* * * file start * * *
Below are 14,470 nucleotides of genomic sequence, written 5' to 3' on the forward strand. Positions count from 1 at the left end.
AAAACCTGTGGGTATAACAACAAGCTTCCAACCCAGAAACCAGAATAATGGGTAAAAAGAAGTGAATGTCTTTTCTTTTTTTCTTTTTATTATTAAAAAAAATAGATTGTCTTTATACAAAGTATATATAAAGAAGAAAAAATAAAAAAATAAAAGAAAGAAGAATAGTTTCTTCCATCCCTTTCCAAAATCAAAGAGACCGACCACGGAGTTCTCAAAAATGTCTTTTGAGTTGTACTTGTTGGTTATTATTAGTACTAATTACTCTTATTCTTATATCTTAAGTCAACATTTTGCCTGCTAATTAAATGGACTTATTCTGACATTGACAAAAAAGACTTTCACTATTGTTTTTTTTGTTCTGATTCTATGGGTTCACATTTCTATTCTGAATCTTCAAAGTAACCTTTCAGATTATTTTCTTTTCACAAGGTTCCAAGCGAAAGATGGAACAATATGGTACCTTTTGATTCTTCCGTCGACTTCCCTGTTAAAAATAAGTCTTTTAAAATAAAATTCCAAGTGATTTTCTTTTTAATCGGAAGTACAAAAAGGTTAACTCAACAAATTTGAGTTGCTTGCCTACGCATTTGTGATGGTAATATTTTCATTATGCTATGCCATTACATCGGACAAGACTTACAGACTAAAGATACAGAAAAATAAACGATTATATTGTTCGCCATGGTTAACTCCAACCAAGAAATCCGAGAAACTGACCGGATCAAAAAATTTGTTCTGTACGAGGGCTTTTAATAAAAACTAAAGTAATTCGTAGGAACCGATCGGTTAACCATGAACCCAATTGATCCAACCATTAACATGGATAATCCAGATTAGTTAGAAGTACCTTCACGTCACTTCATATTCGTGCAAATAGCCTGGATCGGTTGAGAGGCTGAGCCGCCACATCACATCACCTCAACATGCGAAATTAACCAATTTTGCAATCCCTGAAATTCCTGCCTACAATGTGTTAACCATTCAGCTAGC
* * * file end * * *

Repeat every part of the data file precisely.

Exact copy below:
Below are 14,470 nucleotides of genomic sequence, written 5' to 3' on the forward strand. Positions count from 1 at the left end.
AAAACCTGTGGGTATAACAACAAGCTTCCAACCCAGAAACCAGAATAATGGGTAAAAAGAAGTGAATGTCTTTTCTTTTTTTCTTTTTATTATTAAAAAAAATAGATTGTCTTTATACAAAGTATATATAAAGAAGAAAAAATAAAAAAATAAAAGAAAGAAGAATAGTTTCTTCCATCCCTTTCCAAAATCAAAGAGACCGACCACGGAGTTCTCAAAAATGTCTTTTGAGTTGTACTTGTTGGTTATTATTAGTACTAATTACTCTTATTCTTATATCTTAAGTCAACATTTTGCCTGCTAATTAAATGGACTTATTCTGACATTGACAAAAAAGACTTTCACTATTGTTTTTTTTGTTCTGATTCTATGGGTTCACATTTCTATTCTGAATCTTCAAAGTAACCTTTCAGATTATTTTCTTTTCACAAGGTTCCAAGCGAAAGATGGAACAATATGGTACCTTTTGATTCTTCCGTCGACTTCCCTGTTAAAAATAAGTCTTTTAAAATAAAATTCCAAGTGATTTTCTTTTTAATCGGAAGTACAAAAAGGTTAACTCAACAAATTTGAGTTGCTTGCCTACGCATTTGTGATGGTAATATTTTCATTATGCTATGCCATTACATCGGACAAGACTTACAGACTAAAGATACAGAAAAATAAACGATTATATTGTTCGCCATGGTTAACTCCAACCAAGAAATCCGAGAAACTGACCGGATCAAAAAATTTGTTCTGTACGAGGGCTTTTAATAAAAACTAAAGTAATTCGTAGGAACCGATCGGTTAACCATGAACCCAATTGATCCAACCATTAACATGGATAATCCAGATTAGTTAGAAGTACCTTCACGTCACTTCATATTCGTGCAAATAGCCTGGATCGGTTGAGAGGCTGAGCCGCCACATCACATCACCTCAACATGCGAAATTAACCAATTTTGCAATCCCTGAAATTCCTGCCTACAATGTGTTAACCATTCAGCTAGC